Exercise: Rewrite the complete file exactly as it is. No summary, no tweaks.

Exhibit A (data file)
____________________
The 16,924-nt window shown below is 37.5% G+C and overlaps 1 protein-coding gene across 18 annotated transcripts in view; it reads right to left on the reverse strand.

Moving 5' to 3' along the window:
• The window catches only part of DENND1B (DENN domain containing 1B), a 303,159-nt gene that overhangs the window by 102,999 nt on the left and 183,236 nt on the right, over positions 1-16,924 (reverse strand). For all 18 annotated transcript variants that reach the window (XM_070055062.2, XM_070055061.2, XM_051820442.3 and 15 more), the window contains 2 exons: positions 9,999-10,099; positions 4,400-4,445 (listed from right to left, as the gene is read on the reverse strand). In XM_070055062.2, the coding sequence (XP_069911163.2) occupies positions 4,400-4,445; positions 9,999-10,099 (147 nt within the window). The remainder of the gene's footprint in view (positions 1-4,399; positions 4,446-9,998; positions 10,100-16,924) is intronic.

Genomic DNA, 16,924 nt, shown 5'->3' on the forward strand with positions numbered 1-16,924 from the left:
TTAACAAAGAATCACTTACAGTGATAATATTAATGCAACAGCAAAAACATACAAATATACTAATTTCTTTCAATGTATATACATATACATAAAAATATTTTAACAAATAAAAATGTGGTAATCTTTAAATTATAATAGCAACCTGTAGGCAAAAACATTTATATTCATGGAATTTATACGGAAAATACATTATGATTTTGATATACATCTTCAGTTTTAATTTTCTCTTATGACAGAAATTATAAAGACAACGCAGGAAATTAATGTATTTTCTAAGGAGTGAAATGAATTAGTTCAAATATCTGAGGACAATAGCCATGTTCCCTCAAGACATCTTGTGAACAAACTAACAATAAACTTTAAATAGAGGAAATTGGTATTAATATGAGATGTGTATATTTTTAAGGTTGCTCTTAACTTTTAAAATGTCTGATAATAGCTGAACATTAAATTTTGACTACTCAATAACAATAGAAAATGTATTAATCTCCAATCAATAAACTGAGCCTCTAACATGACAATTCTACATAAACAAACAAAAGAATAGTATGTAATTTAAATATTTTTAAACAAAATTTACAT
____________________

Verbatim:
The 16,924-nt window shown below is 37.5% G+C and overlaps 1 protein-coding gene across 18 annotated transcripts in view; it reads right to left on the reverse strand.

Moving 5' to 3' along the window:
• The window catches only part of DENND1B (DENN domain containing 1B), a 303,159-nt gene that overhangs the window by 102,999 nt on the left and 183,236 nt on the right, over positions 1-16,924 (reverse strand). For all 18 annotated transcript variants that reach the window (XM_070055062.2, XM_070055061.2, XM_051820442.3 and 15 more), the window contains 2 exons: positions 9,999-10,099; positions 4,400-4,445 (listed from right to left, as the gene is read on the reverse strand). In XM_070055062.2, the coding sequence (XP_069911163.2) occupies positions 4,400-4,445; positions 9,999-10,099 (147 nt within the window). The remainder of the gene's footprint in view (positions 1-4,399; positions 4,446-9,998; positions 10,100-16,924) is intronic.

Genomic DNA, 16,924 nt, shown 5'->3' on the forward strand with positions numbered 1-16,924 from the left:
TTAACAAAGAATCACTTACAGTGATAATATTAATGCAACAGCAAAAACATACAAATATACTAATTTCTTTCAATGTATATACATATACATAAAAATATTTTAACAAATAAAAATGTGGTAATCTTTAAATTATAATAGCAACCTGTAGGCAAAAACATTTATATTCATGGAATTTATACGGAAAATACATTATGATTTTGATATACATCTTCAGTTTTAATTTTCTCTTATGACAGAAATTATAAAGACAACGCAGGAAATTAATGTATTTTCTAAGGAGTGAAATGAATTAGTTCAAATATCTGAGGACAATAGCCATGTTCCCTCAAGACATCTTGTGAACAAACTAACAATAAACTTTAAATAGAGGAAATTGGTATTAATATGAGATGTGTATATTTTTAAGGTTGCTCTTAACTTTTAAAATGTCTGATAATAGCTGAACATTAAATTTTGACTACTCAATAACAATAGAAAATGTATTAATCTCCAATCAATAAACTGAGCCTCTAACATGACAATTCTACATAAACAAACAAAAGAATAGTATGTAATTTAAATATTTTTAAACAAAATTTACAT